“What we're looking at is if we can be more intentional with our marketing and recruiting and build on some of the successful programs that we've already put into place,” Bartling said.
Bartling said the school plans to get mobile with its recruiting and awareness efforts. It wants to offer more events that will interest Hispanic people around the state.
She said there are many reasons why UNK wants to be an HSI.
“We need to look at the population that we're serving, and our student body needs to match the population that we serve,” Bartling said. “When you look at the benefits that come from being a Hispanic Serving Institution, they're tremendous. We would qualify for federal aid that we aren't qualified for now. There are resources and opportunities that become available to our students and ourselves as an institution.”
Many Hispanic students at the school come from Dawson County (includes Lexington), Hall County (Grand Island), and Buffalo County (Kearney). The highest populated county in the state for Hispanic people is Douglas County (Omaha). Most metro area students attend other schools, but UNK is leading the way to higher education opportunities in central Nebraska.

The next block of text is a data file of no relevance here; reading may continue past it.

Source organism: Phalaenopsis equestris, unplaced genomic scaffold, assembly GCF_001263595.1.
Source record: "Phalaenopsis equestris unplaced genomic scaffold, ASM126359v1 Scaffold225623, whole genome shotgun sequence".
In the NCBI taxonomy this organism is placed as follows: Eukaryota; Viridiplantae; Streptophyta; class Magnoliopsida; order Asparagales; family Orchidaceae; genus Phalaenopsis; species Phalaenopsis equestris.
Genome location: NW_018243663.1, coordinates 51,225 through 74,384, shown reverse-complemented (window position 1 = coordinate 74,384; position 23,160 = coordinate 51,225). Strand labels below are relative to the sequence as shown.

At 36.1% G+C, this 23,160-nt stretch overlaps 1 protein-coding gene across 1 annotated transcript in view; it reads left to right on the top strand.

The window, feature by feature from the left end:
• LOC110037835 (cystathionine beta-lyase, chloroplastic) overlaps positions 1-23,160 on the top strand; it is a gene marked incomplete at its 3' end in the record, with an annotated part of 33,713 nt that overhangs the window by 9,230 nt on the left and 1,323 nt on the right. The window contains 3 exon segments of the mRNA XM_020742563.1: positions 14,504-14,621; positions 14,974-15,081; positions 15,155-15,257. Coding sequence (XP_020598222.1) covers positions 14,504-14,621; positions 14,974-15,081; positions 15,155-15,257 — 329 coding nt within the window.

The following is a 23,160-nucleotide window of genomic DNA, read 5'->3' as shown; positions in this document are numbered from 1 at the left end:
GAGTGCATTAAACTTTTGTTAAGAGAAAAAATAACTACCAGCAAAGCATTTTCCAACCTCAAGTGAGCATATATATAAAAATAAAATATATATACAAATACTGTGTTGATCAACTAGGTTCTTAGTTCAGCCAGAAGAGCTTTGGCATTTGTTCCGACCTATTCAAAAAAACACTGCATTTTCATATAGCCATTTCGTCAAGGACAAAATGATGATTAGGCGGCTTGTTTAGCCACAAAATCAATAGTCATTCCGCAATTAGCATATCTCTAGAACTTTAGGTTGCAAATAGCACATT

Never Stop Learning
Arredondo said he could see himself teaching in Lexington after he graduates in May 2023. He said starting at a small school could be a good launching point for his ambitious goals.
“I even want to continue my education,” Arredondo said. “I want to look into my masters. I want that completed and get my PhD, in whatever I decide to do.”
He said he could see himself returning to the places that shaped him.
“Eventually I want to go into the professor level and I want to go back either here (UNK) or at CCC and teach over there,” Arredondo said.
Arredondo endures the chaotic life that is being a college student during a pandemic. Nevertheless, he said the end of college next spring doesn’t mean the end of learning for him.
“My whole undergrad has been a roller coaster and with a lot of ups and downs, but one thing's for sure is that my education will not end,” Arredondo said.